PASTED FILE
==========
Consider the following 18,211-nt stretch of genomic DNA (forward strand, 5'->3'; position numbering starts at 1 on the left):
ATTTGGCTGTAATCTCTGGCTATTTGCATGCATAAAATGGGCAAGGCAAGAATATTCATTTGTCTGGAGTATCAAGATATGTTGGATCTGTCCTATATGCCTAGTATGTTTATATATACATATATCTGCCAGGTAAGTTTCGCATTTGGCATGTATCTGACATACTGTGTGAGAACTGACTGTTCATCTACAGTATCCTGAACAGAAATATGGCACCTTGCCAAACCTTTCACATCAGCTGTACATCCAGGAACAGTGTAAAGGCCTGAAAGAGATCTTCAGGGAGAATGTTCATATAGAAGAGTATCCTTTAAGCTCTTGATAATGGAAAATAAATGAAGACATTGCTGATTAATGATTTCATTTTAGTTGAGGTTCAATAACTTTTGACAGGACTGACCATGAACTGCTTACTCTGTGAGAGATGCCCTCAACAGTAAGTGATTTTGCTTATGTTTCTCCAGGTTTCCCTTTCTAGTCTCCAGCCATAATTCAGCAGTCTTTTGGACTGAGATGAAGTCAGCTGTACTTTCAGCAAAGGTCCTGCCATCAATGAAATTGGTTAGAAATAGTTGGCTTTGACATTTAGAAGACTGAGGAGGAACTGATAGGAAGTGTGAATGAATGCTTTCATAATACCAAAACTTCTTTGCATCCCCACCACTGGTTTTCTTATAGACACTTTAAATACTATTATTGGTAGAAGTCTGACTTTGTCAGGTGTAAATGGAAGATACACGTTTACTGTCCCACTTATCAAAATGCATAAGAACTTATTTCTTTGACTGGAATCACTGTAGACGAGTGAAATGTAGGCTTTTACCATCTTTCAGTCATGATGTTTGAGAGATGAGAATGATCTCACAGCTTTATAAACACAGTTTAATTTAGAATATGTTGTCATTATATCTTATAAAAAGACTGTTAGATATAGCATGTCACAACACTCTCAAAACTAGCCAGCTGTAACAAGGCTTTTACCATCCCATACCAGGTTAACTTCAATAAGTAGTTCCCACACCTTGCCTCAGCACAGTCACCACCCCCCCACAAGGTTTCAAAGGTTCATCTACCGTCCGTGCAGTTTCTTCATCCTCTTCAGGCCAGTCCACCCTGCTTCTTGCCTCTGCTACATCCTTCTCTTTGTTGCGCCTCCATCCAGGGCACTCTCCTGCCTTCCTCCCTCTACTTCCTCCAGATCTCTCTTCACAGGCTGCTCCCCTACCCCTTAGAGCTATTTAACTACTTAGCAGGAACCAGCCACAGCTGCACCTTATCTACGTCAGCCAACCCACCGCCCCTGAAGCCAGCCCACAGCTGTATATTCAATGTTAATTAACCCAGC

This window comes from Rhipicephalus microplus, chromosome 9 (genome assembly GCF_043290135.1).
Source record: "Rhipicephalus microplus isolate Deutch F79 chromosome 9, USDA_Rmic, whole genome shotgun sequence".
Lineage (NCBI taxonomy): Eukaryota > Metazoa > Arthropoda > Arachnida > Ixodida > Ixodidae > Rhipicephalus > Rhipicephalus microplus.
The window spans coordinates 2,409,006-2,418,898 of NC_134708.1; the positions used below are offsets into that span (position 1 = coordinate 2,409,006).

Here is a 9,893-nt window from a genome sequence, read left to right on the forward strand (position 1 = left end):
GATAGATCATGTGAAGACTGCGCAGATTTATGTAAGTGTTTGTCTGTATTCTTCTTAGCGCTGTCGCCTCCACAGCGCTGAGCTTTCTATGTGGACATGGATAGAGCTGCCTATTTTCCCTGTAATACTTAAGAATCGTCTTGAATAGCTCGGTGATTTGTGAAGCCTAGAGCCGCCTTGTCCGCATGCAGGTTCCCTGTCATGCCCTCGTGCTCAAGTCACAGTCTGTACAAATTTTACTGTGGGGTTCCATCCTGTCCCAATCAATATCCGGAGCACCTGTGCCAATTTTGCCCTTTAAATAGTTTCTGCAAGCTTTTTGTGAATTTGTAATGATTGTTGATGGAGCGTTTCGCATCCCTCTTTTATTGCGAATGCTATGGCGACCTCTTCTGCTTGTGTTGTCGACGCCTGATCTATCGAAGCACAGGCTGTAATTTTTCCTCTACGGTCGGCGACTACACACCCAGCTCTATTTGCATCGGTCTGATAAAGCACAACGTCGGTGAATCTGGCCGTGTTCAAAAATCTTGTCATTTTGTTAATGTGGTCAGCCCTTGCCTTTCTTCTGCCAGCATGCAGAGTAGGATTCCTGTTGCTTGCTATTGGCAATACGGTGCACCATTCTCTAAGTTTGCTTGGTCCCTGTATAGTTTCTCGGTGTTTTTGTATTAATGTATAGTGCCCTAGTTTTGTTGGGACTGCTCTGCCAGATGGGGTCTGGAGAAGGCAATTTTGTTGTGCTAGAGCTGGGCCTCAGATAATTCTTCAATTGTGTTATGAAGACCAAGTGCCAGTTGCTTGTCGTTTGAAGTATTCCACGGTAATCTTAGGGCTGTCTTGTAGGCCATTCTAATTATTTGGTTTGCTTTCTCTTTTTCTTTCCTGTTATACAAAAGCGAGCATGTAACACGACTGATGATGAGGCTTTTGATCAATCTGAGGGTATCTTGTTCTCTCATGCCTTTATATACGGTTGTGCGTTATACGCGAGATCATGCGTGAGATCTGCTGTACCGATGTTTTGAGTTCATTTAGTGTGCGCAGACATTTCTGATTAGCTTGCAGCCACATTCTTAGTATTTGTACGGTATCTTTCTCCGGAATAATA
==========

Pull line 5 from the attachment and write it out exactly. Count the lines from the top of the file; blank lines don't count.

Lineage (NCBI taxonomy): Eukaryota > Metazoa > Arthropoda > Arachnida > Ixodida > Ixodidae > Rhipicephalus > Rhipicephalus microplus.